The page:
The trainers of the workshop, Dr. in philology Loretta Handrabura, co-author of the Media Literacy manuals, and journalist Galina Vasilieva, editor-in-chief of the online publication, familiarized community mediators with general notions in the media field, advising them to reflect on their own media experience as consumers and content creators.

The workshop participants appreciated the value of the information provided, realizing how important it is to be informed by reliable sources, to verify the information and distribute it only when we are convinced of its veracity.

The event was held in partnership with the National Association of Community Mediators (ANMC).

The media literacy workshop was organized in the framework of the project “Promoting Social Cohesion in Moldova by Fostering Inclusion and Diminishing Discrimination” carried out by the Independent Journalism Center in the framework of the program “Joint Equal Opportunities Initiative – Phase II”, implemented with the support of the Government of Switzerland.


The Independent Journalism Center in partnership with DW Akademie, organized a new training for teachers from 11 educational institutions, which in the academic year 2023-2024 are implementing the program on integrating media literacy content into the Romanian language in grade 6. The training took place in Chisinau on the 24th – 26th of November 2023, in agreement with the Ministry of Education and Research of the Republic of Moldova. According to Cristina Leva, DW Akademie’s project officer in the Republic of Moldova, the aim of the second training program is to develop the media skills of the teachers involved in the implementation of this program and encourage them to apply new techniques and methods of interactive teaching in the educational process. The participants were trained by trainer Natalia Griu and the manager of Media Education project in Lithuania, Arminas Varanauskas.

The first training in the frame of the Program on the integration of media education content in the Romanian language offered in the 6th grade was organized during 8th to10th September 2023.

The training program is part of the project “Strengthening Media Education Skills in the Republic of Moldova”, implemented by the IJC and the Ministry of Education and Research, supported by Deutsche Welle Akademie and funded by the German Federal Ministry for Economic Cooperation and Development.


In the November edition of the cuMINTE Podcast, the authors of the podcast offer advice on how we should identify the falsehood news and not to be manipulated by them. The podcast was organized in the realm of the development of information technologies, the involvement of artificial intelligence in practically every area of our lives, new techniques for spreading disinformation have also emerged. Some of the questions answered in the podcast were related to: What is a bot and how can it be used as a disinformation tool? What is conspiracy theory? How does another disinformation technique, known as microtargeting, work on social media? How can we not be manipulated by astroturfing, which aims to create a false impression that a certain opinion is popular among people? And, last but not least, what do we know about artificial intelligence photos, as disinformation tools?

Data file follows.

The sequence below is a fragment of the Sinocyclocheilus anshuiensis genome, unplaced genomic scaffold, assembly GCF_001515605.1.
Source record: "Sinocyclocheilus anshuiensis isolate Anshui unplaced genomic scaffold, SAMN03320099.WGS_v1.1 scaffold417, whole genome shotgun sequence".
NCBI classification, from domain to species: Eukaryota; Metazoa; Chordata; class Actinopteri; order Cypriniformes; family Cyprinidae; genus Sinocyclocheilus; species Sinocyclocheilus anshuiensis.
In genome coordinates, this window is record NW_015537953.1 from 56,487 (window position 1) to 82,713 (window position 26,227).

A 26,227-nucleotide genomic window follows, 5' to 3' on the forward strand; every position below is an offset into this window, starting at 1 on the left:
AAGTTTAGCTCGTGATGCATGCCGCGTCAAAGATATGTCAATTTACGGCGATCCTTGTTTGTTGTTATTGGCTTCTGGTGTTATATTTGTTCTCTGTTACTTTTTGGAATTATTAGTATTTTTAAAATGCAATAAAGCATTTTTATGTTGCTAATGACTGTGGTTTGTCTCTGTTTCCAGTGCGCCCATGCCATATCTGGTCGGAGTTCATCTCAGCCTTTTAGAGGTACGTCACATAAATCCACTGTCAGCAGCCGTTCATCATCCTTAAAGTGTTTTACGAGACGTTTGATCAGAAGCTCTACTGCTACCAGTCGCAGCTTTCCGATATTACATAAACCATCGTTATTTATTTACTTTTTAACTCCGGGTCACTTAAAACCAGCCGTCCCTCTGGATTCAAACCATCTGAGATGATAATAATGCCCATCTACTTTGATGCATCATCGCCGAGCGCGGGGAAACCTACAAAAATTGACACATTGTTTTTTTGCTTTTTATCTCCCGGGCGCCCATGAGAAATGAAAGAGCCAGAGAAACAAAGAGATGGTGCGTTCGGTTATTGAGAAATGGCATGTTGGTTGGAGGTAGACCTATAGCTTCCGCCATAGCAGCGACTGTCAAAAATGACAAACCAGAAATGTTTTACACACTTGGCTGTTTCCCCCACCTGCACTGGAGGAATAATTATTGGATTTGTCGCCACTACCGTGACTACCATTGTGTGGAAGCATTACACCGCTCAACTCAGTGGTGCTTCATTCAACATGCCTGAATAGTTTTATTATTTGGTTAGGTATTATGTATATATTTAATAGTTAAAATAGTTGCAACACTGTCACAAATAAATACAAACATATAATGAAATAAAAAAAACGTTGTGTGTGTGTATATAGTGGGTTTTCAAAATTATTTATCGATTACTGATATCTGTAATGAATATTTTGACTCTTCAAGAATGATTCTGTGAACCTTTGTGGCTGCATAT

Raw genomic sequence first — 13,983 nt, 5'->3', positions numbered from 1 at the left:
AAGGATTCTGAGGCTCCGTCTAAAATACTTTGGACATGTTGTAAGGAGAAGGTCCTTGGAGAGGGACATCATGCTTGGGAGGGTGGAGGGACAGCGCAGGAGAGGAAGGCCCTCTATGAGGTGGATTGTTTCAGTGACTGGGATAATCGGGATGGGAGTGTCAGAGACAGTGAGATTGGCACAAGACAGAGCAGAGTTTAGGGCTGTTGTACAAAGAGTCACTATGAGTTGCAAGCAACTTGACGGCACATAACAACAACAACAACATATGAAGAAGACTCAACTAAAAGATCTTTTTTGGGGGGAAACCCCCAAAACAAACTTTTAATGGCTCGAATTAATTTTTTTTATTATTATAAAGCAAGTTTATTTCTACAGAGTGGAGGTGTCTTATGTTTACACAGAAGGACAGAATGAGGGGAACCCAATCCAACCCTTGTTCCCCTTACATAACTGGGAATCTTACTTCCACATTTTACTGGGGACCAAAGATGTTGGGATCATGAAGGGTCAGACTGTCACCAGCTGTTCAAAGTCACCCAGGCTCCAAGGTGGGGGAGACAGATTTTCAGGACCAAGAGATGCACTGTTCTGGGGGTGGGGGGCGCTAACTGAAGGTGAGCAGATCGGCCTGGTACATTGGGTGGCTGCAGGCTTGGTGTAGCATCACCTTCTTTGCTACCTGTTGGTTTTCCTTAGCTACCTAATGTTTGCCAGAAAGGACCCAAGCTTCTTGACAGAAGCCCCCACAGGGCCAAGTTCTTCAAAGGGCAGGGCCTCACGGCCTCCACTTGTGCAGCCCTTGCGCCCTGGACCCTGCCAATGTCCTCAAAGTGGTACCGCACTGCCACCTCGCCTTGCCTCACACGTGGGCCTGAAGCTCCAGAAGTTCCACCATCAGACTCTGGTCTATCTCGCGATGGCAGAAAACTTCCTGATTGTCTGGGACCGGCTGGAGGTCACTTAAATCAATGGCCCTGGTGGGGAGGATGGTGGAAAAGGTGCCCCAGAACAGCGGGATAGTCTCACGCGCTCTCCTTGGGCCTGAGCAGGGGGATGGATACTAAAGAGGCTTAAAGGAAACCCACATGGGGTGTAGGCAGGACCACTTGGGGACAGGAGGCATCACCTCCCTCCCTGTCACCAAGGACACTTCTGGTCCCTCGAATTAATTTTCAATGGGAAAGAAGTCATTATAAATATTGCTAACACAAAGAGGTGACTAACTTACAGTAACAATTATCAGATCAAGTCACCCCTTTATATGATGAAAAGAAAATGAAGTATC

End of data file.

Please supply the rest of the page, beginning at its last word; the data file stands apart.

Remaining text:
The cuMINTE podcast is produced by the Independent Journalism Center with support from the Institute for War and Peace Reporting (IWPR).The views expressed in this material do not necessarily represent those of IWPR or its partners.

The Executive Director of the Independent Journalism Center of Moldova (IJC), Nadine Gogu, analyzes in the Media Azi portal the IJC’s monitoring of election campaigns. The IJC, under the umbrella of the Coalition for Free and Fair Elections (CALC), has been actively involved in this work since 2005, encouraging the media to cover campaigns fairly and accurately. “As we moved forward with campaigns and monitoring, judging by the reactions that followed, we understood that our reports matter and could make a difference, even if initially they seemed to be ignored by some of the media and by the Audiovisual Authority,” writes Nadine Gogu.

Over the past 18 years, the IJC team has monitored the media using a variety of methodologies, but regardless of the type of methodology used, several mandatory criteria have been taken into account: ensuring impartiality and objectivity and not allowing political partisanship; ensuring pluralism of opinion and balance of sources; using language and video images that comply with journalistic rigor.